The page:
Looping over a Date object result in a numeric iterator

Why does iterating through a Date result in numeric? For example:

``````test = as.Date("2009-01-01")
print( class( test ) )
# [1] "Date"
for ( day in test )
{
print( class( day ) )
}
# [1] "numeric"
``````
-
as.numeric(test) is essentially the same result. ie, the number of days from epoch 1970-01-01. –  Brandon Bertelsen Jun 22 '11 at 4:06

`?"for"` says that `seq` (the part after `in`) is "[A]n expression evaluating to a vector (including a list and an expression) or to a pairlist or 'NULL'".

So your `Date` vector is being coerced to `numeric` because `Date` objects aren't strictly vectors:

``````is.vector(Sys.Date())
# [1] FALSE
is.vector(as.numeric(Sys.Date()))
# [1] TRUE
``````
-
makes sense! thanks! –  SFun28 Jun 22 '11 at 4:21

Any numerical operation on date objects generally returns the number of days. In this, you are asking it to provide you with the number of days from the epoch. 14245 which is the number of days between 1970-01-01 - 2009-01-01

From ?Dates:

Dates are represented as the number of days since 1970-01-01, with negative values for earlier dates. They are always printed following the rules of the current Gregorian calendar, even though that calendar was not in use long ago (it was adopted in 1752 in Great Britain and its colonies).

It is intended that the date should be an integer, but this is not enforced in the internal representation. Fractional days will be ignored when printing. It is possible to produce fractional days via the mean method or by adding or subtracting (see Ops.Date).

Try adding `print(day)` to see what I mean.

``````test = as.Date("2009-01-01")
print( class( test ) )
for ( day in test )
{
print(day)
print( class( day ) )
}
``````
-
hmm...which numeric operation am I performing? I'm simply using a for loop. If I use a for loop from i:length(test) and then call test[i] then I get a Date. Its not intuitive to me why the "for-each" would result in numeric –  SFun28 Jun 22 '11 at 4:05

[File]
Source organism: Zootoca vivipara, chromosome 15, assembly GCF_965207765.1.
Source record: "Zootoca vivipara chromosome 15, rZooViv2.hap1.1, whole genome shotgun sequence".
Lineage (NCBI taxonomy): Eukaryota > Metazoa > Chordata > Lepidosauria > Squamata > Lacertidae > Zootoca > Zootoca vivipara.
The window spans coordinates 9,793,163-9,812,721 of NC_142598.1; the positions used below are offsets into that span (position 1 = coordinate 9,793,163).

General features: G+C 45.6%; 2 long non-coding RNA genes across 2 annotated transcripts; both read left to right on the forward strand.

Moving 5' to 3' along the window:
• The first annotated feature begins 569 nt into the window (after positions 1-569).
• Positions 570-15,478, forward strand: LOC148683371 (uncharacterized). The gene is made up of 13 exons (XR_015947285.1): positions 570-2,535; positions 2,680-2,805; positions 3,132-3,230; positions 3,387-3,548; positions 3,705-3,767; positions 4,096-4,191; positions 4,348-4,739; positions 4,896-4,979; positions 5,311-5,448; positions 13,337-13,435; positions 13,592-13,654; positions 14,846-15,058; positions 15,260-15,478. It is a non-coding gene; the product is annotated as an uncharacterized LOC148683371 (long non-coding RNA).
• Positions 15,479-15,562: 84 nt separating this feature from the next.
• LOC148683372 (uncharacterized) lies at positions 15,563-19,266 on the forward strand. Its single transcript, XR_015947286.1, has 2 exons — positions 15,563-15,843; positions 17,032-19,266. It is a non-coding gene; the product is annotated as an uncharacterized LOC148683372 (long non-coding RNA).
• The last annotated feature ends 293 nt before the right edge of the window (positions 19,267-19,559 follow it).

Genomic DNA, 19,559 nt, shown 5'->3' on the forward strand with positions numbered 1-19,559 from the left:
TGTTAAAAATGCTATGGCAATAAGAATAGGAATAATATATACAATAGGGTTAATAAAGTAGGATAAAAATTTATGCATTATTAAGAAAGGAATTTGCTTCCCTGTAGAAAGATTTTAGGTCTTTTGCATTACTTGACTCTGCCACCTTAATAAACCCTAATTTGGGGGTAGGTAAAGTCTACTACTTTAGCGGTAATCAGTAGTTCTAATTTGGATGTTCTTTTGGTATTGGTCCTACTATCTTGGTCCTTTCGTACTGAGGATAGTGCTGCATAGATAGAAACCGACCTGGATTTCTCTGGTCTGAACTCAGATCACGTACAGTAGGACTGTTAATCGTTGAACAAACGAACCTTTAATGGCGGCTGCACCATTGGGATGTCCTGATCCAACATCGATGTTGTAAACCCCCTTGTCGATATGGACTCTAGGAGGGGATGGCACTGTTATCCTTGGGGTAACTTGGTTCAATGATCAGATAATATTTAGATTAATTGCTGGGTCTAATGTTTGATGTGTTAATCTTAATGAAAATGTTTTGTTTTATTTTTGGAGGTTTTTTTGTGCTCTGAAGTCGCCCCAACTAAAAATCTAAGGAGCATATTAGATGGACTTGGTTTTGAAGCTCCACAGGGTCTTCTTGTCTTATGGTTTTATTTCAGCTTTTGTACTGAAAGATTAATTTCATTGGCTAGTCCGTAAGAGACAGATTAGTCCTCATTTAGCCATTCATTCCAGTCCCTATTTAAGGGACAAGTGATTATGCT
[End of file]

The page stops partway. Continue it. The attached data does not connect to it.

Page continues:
If you want to loop through the number of days, use `for(1:as.numeric(test))` –  Brandon Bertelsen Jun 22 '11 at 4:08
Your present for statement is just returning the number of days between test and 1970-01-01. Or, `day:test` but what you really want is something like `1:day:test` –  Brandon Bertelsen Jun 22 '11 at 4:10
I guess I'm just not seeing it. Correct me if I'm wrong, but I read "for ( day in test )" as "iterate through each element in test and assign the value to variable day" –  SFun28 Jun 22 '11 at 4:16
Right, but that's not often a useful thing to do. 1970 wasn't that great a year. ;-) @SFun28 was interested in iterating through the multiple entries of `test`, not from some external start date to `test`. And if `test` has length more than 1, `1:as.numeric(test)` issues a stern warning and discards all but the first element. –  Ken Williams Sep 7 '12 at 4:09

You are not choosing the right function to apply to Date vectors when using for-loops. Better would be wrapping seq_along() for pretty much every date or factor that is being looped across. Then you will do two thing: a) set it up so you are expecting an index that starts at 1, and b) protect against strange things that occur with zero length vectors. I also think it would be better to use it with factors, which the for-loops will turn into character vectors.

With reference to Joshua's answer (which is certainly correct and helpful), I think the `is.vector` function is a bit mislabeled or maybe just misunderstood. It could be more accurately be called `hasNoAttributesOtherThanName`. The property that most people consider "vectoric" is tested with `is.atomic` and Date and POSIXct objects will return `TRUE` from that test.

-
+1 especially for `hasNoAttributesOtherThanName`, though I think it should be named `has_no_attributes_other_than_name`. ;-) –  Joshua Ulrich Jan 5 '12 at 22:42
Your 'a)' point is valid, but regarding 'b)', the docs for `for` say "If `seq` has length zero the body of the loop is skipped." –  Ken Williams Sep 6 '12 at 19:00
In this case it might not make a difference but in the case what the person was using 1:length(x) they get iterations that they should not want to get. Safer to use seq_along(). –  IShouldBuyABoat Sep 6 '12 at 19:21
``````     days <- seq(from=as.Date('2011-02-01'), to=as.Date("2011-03-02"),by='days' )